I am a queen of unsolicited advice… which is worth exactly what you pay for. But once in a while I say something that resonates with people and one of them asked me to write about it in my column.
It has been exactly a year since our world was forever changed by COVID 19. Lately, I have been reflecting on 2020, how we reacted, and what I learned.
Throughout the pandemic, our dog park in Key West remained open. Many of us who went to the park were in the high-risk group and most of our conversations centered around fear. Fear that there would be no food in the grocery store because we were literally the end of the line in America. Fear that this virus would kill us or loved ones. Fear that there was no CPE or sanitizers to protect us. Fear of empty shelves where cleaning supplies, cold remedies, meat, eggs, produce, dairy, and paper products used to be. We dared not go into the grocery stores. Empty streets, empty beaches, empty restaurants.
Each day we talked about a new scarcity, a new fear. Our conversation devolved into basic survival.
Then one day one of my favorite members of the dog park showed up with homemade masks for everyone. She created masks made of paper towels and rubber bands.
In that moment, everything shifted. We became a group of people who believed in abundance and not scarcity. Each day someone showed up with a new product that was hard to get or shared a story about how to find something. We shared everything: toilet paper, meat, CPE, homemade masks, homemade hand sanitizer. There was so much sharing that there was an amusing moment when someone asked for eggs and three people were competing to give them to her. Anything that someone needed became an opportunity to give. And nothing feels better than sharing when you have a view of abundance.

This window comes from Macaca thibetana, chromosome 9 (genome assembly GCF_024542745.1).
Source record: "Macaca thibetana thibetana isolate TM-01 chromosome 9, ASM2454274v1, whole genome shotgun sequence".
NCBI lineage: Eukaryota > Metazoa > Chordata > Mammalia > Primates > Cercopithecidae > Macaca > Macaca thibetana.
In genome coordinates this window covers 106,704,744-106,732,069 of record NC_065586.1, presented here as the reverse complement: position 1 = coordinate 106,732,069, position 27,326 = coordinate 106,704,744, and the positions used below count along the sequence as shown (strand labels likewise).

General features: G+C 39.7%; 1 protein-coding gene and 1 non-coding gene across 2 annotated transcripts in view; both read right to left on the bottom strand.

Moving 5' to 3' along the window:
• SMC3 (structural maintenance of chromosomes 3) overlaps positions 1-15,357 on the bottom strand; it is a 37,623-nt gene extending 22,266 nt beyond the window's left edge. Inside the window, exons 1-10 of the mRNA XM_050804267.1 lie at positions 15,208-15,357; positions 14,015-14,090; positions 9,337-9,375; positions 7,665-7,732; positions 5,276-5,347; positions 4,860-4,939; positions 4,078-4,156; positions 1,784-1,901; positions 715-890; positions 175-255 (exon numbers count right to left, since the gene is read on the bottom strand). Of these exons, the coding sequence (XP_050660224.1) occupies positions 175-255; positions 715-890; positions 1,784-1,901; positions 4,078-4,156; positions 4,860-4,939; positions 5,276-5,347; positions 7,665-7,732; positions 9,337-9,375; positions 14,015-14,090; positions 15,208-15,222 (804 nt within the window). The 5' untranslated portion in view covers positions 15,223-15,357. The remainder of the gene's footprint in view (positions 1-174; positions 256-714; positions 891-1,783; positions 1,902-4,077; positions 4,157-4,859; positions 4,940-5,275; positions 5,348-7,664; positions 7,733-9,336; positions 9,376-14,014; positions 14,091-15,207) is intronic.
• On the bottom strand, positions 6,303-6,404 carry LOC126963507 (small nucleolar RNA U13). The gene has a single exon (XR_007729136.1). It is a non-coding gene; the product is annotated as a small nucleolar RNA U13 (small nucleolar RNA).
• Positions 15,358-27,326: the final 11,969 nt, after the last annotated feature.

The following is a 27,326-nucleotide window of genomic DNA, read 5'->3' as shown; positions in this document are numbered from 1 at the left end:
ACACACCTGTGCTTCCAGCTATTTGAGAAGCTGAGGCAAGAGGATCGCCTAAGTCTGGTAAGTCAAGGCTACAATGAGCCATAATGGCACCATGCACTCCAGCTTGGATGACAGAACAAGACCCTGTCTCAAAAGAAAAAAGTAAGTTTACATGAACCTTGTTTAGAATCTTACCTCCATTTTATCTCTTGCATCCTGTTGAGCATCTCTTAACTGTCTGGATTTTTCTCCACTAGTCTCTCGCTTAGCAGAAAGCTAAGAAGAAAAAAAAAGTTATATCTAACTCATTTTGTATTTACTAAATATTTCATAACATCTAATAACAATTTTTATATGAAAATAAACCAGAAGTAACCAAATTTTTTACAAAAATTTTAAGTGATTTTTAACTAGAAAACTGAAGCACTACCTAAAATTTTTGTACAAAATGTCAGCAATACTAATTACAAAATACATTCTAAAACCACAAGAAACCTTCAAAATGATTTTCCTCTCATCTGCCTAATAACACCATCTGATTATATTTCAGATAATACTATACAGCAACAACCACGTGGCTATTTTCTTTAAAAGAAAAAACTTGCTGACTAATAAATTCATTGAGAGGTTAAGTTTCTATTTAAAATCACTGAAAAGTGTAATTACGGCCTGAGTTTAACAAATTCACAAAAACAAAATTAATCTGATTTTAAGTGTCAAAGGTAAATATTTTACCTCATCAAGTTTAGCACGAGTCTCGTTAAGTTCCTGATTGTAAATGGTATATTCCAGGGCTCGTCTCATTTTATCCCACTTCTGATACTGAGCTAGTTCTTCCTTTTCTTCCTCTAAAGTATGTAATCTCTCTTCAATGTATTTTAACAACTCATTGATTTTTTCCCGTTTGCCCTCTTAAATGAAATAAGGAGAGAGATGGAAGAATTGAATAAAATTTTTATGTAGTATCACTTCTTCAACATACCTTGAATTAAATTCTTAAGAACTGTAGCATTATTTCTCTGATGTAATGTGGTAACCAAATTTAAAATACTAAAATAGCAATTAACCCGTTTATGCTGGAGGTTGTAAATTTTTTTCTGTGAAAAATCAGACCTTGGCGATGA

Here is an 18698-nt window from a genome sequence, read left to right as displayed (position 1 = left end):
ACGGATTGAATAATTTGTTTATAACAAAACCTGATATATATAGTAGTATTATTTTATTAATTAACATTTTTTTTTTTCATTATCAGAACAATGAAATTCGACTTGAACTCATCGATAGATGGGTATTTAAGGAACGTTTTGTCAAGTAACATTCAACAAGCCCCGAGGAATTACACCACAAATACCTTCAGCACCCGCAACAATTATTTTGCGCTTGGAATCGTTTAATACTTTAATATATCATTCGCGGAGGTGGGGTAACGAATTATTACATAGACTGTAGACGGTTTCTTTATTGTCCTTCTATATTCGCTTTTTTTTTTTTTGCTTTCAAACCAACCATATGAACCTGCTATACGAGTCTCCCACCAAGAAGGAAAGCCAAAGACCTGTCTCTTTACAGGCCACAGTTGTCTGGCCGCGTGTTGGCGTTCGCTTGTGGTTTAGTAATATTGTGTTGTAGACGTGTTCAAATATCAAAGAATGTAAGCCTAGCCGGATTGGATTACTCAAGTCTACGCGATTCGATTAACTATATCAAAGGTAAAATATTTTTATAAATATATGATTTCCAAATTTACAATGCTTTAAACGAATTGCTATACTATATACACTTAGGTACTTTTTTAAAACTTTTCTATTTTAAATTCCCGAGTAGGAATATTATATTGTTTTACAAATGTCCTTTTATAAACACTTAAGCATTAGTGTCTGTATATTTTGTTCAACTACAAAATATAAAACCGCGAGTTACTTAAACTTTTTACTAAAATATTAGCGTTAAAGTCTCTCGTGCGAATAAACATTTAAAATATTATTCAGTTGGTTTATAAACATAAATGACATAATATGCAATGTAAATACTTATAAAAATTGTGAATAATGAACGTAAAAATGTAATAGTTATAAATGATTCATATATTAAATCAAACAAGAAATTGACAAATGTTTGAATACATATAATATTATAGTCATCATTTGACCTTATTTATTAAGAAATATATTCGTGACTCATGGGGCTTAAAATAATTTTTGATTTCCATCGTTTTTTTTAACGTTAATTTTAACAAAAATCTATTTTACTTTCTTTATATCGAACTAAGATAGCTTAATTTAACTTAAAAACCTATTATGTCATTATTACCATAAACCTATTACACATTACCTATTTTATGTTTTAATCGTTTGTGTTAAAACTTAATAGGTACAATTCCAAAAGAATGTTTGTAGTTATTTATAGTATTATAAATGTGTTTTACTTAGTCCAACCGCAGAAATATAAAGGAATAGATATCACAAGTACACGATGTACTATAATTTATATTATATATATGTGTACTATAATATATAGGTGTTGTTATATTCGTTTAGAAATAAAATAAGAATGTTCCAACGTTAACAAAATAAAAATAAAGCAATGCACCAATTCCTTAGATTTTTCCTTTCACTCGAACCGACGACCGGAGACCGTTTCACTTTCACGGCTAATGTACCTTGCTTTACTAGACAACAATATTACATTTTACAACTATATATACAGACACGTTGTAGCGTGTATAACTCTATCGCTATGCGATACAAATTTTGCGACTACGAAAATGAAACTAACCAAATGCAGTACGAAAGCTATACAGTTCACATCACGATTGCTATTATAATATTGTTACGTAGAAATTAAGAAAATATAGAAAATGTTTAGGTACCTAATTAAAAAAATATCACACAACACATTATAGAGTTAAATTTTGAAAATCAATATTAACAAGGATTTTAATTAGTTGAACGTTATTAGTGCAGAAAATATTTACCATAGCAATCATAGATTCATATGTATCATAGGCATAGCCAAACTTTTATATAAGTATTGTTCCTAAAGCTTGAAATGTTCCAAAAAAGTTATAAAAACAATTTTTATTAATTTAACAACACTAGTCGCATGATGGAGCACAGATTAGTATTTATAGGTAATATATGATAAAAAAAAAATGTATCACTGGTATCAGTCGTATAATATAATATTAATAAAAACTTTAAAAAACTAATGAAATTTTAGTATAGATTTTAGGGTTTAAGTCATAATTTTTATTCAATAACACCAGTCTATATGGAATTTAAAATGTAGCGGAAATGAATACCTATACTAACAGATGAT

The scarcity was merely a projection. Our courageous health care workers, supply chain workers and manufacturing were working through the pandemic. In fact, there was no scarcity of toilet paper, merely a fear of it. And that scarcity view caused people to hoard, preventing neighbors from getting supplies that they needed.
The same applies to psychology. Many of our fears and anxieties comes from a scarcity viewpoint. (There is no job, there is chance for love or friendship, I don’t have enough money.). Switching to an abundance perspective allows many of these fears, anxieties and worries to go away. (There are plenty of good jobs, there are plenty of nice people, I can live within my means.) It is just that simple.
Now, of course, having an abundance viewpoint does not stave off tragedy, or address mental illness, or hunger, or many world problems.
But we live in an abundant country. Americans are the most generous people on earth. And if we can look at our worries and our anxieties from a perspective of abundance, many will fade away. So ask yourself, is my worry, fear or anxiety based on a scarcity view? What would happen if I changed to an “abundance” view?
That is the advice that a friend asked me to share with you.
Angela Rieck, a Caroline County native, received her PhD in Mathematical Psychology from the University of Maryland and worked as a scientist at Bell Labs, and other high-tech companies in New Jersey before retiring as a corporate executive. Angela and her dogs divide their time between St Michaels and Key West Florida. Her daughter lives and works in New York City.